Would you like to turn a mountain bike into Gravel? But the envy is overtaken by reason or hesitation and you don’t want to invest. And you have an old mountain bike at home… What can you do with it?
To turn a mountain bike into Gravel, first make an update on your bike. If you have a mountain bike with hydraulic disc brakes, or suspended brakes, DIY attempts will cost you more than a new Gravel. Indeed, it will be necessary to acquire a set of levers-stirrups-de-scinders road. This represents a nice sum. Second, the road behavior of a suspended whole will never be amazing. And as gravel is practiced on rolling surfaces… In short, don’t go for it!
An old machine is ideal
The best is to have an old & not suspended mountain bike, equipped with “mechanical” brakes whether they are discs, Cantilever or V-Brakes. The best is if this mountain bike is in 10 gears! In 9 it’ll be good too. If your bike is in Shimano before the Shadow architecture, then you just need to get a pair of built-in “road” levers that are compatible with the number of speeds. This is easily found on occasion. If you’re a road rider, you’ve probably got some old equipment lying around your house and helping you out! Shimano 105 or Tiagra will be enough for this modification.
If you’re in Sram, you’ll have to find levers, a rear Derail Wifli managing the big cassettes. Beware, Sram levers are only compatible with double-plateaus. It’s up to you to see if the budget goes through. If your pedal is triple, you can take the side of dismantling the small tray if you have found only “double” levers. If you have triple compatible levers, keep it. It will be more complicated to manage than a double but it will allow you to have the same range of developments as on a Gravel.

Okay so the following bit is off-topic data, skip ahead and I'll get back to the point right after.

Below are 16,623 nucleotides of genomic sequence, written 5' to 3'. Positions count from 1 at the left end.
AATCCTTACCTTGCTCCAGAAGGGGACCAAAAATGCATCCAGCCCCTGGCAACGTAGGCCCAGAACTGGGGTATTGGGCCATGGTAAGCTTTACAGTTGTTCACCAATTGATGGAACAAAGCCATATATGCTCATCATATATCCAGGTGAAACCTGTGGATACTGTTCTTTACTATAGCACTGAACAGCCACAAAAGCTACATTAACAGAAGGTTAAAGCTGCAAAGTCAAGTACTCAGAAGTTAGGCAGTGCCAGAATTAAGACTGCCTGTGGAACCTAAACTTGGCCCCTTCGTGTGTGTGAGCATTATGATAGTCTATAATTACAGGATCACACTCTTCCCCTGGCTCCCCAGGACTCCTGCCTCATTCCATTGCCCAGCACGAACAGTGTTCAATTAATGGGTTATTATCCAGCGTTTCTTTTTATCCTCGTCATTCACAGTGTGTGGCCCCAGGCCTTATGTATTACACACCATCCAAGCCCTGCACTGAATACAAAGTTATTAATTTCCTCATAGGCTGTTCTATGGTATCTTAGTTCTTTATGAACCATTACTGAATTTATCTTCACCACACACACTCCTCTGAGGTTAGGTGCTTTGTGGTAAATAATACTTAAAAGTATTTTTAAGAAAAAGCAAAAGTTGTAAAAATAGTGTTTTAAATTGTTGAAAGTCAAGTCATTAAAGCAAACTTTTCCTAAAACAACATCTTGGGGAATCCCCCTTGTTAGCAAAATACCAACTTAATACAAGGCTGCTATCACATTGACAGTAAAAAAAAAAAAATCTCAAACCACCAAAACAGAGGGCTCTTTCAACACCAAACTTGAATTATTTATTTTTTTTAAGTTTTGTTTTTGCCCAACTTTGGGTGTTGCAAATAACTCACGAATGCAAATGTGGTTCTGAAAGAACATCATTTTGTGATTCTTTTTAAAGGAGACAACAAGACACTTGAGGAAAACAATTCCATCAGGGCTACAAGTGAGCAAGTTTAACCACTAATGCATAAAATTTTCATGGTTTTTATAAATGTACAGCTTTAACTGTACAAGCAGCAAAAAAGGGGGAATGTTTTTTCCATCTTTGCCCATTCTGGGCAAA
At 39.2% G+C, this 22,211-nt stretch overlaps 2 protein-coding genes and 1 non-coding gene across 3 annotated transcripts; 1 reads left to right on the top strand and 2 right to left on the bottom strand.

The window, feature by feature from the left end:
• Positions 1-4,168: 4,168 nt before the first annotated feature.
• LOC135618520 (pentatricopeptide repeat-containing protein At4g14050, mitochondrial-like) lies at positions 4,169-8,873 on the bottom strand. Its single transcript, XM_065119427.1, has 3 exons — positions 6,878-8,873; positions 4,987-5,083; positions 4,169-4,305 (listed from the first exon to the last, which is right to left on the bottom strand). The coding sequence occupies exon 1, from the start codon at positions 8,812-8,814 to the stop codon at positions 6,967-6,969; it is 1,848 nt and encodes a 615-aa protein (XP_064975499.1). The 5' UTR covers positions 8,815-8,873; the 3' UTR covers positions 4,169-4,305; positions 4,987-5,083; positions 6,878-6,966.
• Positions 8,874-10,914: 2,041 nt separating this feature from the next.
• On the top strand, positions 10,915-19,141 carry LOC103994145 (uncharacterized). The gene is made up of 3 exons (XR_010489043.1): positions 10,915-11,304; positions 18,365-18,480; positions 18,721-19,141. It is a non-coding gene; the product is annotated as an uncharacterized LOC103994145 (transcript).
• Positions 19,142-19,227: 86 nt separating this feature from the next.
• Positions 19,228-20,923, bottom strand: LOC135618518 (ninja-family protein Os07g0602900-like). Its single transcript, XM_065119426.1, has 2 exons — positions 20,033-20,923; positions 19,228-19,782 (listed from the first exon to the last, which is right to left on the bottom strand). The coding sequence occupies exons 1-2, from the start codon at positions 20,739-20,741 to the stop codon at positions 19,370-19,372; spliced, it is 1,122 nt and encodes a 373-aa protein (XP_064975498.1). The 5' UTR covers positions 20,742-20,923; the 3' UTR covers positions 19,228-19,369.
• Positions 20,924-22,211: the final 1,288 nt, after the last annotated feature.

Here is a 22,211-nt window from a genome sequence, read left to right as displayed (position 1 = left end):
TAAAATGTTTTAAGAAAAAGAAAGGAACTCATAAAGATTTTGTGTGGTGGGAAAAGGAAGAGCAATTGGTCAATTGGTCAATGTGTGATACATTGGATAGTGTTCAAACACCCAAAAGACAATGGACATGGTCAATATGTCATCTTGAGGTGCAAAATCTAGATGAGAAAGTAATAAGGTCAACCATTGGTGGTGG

Position and tire
You will have to adopt a position similar to a bike road. To do this, you must then find a Gravel hanger or race compatible with the gallows of the mountain bike. In 31.6 you will have a choice, in 26 mm less. This last dimension was common before the 2000s, in the absence of a Gravel hanger, you can get away with a very wide road hanger, 46 cm for example. To recover some height, you may need to reverse your gallows if it is aheadset. If it’s a diver’s, you’ll have to put it back together.
Finally, given the age of your bike, you will have to find 26-inch tires, with a rolling profile in the center and more aggressive spikes or spikes on the sides to be in Gravel’s optics. You will be advised to use 1.7-inch or 1.9-inch section tyres to be able to drive. This will come at the expense of grip in greasy terrain and comfort, but the Gravel rarely go above the 45 mm section, or 1.8 inches.
What about the playing field?
You’re going to have a heavier machine than a “real” Gravel, of course. It will also be a little less manoeuvrable, but it will be much more “rolling” than the old version of your mountain bike. On the road it will be obvious, the loss of the heavily clinging tires and the adoption of a more road position (imperative!) will quickly save a few kilometers per hour. The bike will also be more effective standing up on the pedals. On the roads, we will pass in the same way faster, on a dry track at least. There will also be less energy loss in the ascents. But you’ll have to stay on the road, as with a real Gravel actually.
With all these little tips, you’re ready to attack the Gravel Night or the Gravel 100, even without a 100% Gravel bike!